Friday, 6 November 2009

Yesterday upon the stair . . .

This is Biddy, senior Jack Russell, taken about 20 years ago.

Yesterday, upon the stair,

I met a man who wasn't there

He wasn't there again today

I wish, I wish he'd go away.

I had only ever known this verse and didn't realise there was more to the poem. It goes on:-

When I came home last night at three

The man was waiting there for me

But when I looked around the hall

I couldn't see him there at all!

Go away, go away, don't you come back any more!

Go away, go away, and please don't slam the door . . . (slam!)

Last night I saw upon the stair

A little man who wasn't there

He wasn't there again today

Oh, how I wish he'd go away.

The poem was called 'Antigonish' and was inspired by a haunted house in Antigonish, Nova Scotia, which boasted the ghost of a man wandering on the stairs.

It was composed by Hughes Mearns and formed part of a play called 'The Psyco-Ed' which he had written in 1899 at Harvard. It was performed in 1910 by an amateur company.

In 1939 'Antagonish' was adapted and set to music. It was recorded by the Glenn Miller Orchestra and was a popular song on the hit parade.

The verse has been adapted over the years to accommodate different events and personalities. For example, a 2008 version allegedly written by a Labour minister in the Brown government runs:-

In Downing Street upon the stair

I met a man who wasn't Blair.

He wasn't Blair again today.

Oh how I wish he'd go away.

William Hughes Mearns (1875 - 1965) was a graduate of Harvard and the University of Pennsylvania. He was a poet and an educator.He espoused a view unusual at the time, that children should be encouraged to express themselves in what is now known as 'creative writing'. His philosophy is encapsulated in the following quotation:

'You have something to say. Something of your very own. Try to say it. Don't be ashamed of any real thought or feeling you have. Don't undervalue it. Don't let the fear of others prevent you from saying it . . . You have something to say, something that no one else in the world has said in just your way of saying it.'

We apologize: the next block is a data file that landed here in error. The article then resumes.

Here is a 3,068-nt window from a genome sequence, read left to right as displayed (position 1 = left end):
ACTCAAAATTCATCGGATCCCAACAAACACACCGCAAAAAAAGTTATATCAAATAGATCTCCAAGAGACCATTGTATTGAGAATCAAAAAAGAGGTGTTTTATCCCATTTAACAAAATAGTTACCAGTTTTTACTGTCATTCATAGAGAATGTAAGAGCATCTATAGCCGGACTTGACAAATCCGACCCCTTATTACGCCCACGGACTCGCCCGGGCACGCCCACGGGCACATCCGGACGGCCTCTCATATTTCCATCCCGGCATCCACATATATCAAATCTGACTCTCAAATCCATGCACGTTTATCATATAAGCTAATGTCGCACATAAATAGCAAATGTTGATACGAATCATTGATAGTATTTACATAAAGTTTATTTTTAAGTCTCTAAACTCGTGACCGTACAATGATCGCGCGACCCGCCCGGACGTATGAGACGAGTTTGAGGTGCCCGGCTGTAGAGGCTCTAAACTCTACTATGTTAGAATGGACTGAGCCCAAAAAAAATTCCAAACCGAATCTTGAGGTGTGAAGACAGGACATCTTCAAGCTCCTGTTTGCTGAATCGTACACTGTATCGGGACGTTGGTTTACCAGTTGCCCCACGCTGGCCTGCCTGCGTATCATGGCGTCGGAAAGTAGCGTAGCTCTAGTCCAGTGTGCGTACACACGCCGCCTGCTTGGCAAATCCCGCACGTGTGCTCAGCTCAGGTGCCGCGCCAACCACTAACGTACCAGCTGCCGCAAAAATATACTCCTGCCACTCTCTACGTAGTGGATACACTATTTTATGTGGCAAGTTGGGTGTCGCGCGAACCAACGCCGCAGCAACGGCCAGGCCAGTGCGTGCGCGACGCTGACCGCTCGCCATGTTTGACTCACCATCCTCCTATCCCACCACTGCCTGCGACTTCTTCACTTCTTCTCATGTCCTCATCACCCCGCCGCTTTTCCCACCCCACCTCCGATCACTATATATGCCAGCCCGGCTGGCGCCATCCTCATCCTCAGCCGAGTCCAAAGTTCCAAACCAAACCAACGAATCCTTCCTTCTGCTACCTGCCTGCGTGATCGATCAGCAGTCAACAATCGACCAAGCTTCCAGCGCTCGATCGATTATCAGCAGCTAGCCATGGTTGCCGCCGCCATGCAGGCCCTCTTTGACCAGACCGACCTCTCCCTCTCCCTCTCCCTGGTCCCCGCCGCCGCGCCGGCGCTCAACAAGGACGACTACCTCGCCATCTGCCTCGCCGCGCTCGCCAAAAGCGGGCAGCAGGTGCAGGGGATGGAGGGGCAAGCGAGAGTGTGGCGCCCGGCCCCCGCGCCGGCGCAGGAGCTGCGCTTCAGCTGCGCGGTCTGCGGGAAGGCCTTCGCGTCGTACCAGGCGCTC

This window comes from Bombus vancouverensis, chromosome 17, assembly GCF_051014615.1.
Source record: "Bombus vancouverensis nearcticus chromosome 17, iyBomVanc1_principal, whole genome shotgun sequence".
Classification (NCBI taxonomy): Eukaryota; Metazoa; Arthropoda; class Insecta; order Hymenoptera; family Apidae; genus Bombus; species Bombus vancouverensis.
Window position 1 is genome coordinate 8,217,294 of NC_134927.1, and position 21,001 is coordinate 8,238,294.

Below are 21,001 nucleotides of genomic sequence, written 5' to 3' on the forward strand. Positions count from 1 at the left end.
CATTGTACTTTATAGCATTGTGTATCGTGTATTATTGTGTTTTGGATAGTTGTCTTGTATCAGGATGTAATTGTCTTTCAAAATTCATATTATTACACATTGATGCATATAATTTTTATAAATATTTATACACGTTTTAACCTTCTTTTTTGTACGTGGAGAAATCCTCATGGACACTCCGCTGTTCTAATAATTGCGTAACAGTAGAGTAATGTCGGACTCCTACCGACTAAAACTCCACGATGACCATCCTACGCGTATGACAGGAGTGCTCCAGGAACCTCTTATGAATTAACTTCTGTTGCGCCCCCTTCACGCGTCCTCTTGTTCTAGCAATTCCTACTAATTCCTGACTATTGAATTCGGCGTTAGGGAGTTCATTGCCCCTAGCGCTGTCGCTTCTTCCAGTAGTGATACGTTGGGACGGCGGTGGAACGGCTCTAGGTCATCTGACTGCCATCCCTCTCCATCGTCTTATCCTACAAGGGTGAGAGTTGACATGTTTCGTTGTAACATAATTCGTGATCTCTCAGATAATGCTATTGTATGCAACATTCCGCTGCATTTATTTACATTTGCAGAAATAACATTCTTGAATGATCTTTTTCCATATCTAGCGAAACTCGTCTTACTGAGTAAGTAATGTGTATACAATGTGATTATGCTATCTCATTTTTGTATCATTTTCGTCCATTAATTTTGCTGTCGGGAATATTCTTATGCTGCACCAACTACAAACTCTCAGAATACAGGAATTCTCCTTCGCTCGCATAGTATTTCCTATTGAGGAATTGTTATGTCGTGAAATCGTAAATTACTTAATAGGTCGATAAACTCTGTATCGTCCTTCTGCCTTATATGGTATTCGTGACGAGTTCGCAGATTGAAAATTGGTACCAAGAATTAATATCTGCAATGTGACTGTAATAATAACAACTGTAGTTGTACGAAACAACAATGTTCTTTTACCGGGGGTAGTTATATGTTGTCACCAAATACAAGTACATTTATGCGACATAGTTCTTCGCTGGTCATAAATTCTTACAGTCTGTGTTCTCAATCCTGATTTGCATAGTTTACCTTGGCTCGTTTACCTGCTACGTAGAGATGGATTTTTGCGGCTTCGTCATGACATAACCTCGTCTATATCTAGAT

William Hughes Mearns (1875-1965) Creative Power: the Education of Youth in the Creative Arts, 1958


  1. Boy, was this a smack in the old memory bank! I hadn't thought of "Antigonish" in what seems like millennia, even though it was one of those poems I'd memorized in high school. I guess I was fond of it because my family first landed from Scotland in Nova Scotia and family lore has it that the original Macdonald who settled in Pugwash had a land grant from King James his ownself. When I visited in 1974, I had already forgotten the poem--but was agog at NS's incredible beauty: all of which comes back thanks to this post.

    I was also totally unaware that Mearns was a graduate of my alma mater (Penn), and now I have to look up his book, because it may very well prove helpful in igniting some fires under my students. I need to come back here more often!

  2. How often do we recall something from long ago and wonder how and why we ever could have forgotten it? The verse came unbidden into my mind a couple of days ago and wouldn't leave so something had to be done!
    It's marvellous that you can trace your heritage back so far. In my admittedly limited contact with Americans I have always been impressed by how much you know of your family history and what pride you take in it.

  3. The must be the weekend for remembering. Last evening I was thinking about my great aunt Veronica and all the wonderful times we had together when I was a child.

    In making my rounds today of all the blogs participating in the Thanksgiving Challenge, many people are recalling the past. BTW, I ♥ your little dog!

    I have a question. How in the world did you get on your sidebar those tiny videos of Simon's cat? I'd love to be able to do that on my cat blog. Thanks in advance for sharing...

  4. Hi Mimi - if you go to YouTube and search for 'Simon's Cat' you should find the videos. Then you can copy and paste the URLs into your settings or perhaps it's layout and there you are - Bob's your uncle! (Must discover the reasoning for that saying)


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